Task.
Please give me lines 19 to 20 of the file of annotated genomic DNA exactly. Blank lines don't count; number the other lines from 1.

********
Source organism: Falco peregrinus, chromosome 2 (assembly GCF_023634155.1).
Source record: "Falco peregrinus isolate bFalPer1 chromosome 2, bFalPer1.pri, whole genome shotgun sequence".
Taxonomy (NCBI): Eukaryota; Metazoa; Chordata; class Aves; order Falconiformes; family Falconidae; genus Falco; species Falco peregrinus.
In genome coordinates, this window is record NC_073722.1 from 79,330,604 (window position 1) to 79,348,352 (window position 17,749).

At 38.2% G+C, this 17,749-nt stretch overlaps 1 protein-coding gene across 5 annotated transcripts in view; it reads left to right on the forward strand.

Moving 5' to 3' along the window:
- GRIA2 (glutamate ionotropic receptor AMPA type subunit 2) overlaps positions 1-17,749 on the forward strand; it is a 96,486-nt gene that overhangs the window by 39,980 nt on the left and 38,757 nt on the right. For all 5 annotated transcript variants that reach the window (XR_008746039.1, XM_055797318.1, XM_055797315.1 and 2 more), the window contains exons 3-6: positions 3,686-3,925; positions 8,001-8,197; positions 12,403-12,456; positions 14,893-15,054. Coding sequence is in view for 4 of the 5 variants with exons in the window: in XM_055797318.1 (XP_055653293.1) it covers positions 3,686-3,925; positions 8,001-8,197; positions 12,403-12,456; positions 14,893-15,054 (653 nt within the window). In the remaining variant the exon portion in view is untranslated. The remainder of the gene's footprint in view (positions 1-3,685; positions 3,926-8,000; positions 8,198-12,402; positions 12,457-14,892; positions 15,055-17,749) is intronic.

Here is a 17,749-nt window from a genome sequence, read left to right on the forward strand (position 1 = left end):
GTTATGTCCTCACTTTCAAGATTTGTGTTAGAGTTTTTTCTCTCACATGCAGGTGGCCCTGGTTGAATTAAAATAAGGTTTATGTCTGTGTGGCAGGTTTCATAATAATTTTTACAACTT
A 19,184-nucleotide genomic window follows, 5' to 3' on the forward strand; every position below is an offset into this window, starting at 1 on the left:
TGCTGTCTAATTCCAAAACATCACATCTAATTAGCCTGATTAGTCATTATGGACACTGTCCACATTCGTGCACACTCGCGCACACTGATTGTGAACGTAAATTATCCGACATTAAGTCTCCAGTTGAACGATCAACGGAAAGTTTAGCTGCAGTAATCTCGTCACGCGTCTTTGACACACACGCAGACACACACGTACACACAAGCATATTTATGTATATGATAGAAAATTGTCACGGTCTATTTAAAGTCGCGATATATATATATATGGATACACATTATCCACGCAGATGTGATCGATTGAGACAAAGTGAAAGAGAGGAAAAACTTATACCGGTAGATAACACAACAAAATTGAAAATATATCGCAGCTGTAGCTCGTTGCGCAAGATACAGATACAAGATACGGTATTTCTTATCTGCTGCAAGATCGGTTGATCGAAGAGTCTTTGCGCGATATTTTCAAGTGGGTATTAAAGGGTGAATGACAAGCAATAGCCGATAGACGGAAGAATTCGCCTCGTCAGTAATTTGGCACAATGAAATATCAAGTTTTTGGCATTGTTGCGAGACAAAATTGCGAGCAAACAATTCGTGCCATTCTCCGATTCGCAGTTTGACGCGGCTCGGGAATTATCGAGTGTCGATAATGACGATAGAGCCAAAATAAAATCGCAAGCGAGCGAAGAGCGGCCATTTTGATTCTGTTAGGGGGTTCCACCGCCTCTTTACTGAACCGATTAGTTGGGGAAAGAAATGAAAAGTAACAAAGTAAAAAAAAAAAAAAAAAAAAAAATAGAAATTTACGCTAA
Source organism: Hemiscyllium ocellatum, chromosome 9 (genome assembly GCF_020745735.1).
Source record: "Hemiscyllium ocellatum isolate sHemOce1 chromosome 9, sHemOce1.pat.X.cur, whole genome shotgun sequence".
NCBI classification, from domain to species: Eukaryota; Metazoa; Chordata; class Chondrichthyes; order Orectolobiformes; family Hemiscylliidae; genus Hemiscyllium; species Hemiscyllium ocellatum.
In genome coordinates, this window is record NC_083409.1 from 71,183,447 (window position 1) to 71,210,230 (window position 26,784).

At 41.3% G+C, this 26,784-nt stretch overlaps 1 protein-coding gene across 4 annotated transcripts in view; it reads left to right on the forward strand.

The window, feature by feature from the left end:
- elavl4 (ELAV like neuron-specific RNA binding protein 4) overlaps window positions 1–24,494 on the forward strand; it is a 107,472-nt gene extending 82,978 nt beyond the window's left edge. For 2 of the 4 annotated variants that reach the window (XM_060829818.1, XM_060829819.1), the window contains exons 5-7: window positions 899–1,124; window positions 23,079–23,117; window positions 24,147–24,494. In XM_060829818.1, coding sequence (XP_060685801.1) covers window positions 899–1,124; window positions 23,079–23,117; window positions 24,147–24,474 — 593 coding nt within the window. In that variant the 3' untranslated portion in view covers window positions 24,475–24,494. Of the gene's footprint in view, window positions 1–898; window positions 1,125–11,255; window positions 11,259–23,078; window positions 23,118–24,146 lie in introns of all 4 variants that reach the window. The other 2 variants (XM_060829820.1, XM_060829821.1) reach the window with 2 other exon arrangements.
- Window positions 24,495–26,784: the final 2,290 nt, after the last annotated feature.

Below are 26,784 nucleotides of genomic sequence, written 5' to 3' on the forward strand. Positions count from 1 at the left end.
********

- Window positions 24,495–26,784: the final 2,290 nt, after the last annotated feature.

Below are 26,784 nucleotides of genomic sequence, written 5' to 3' on the forward strand. Positions count from 1 at the left end.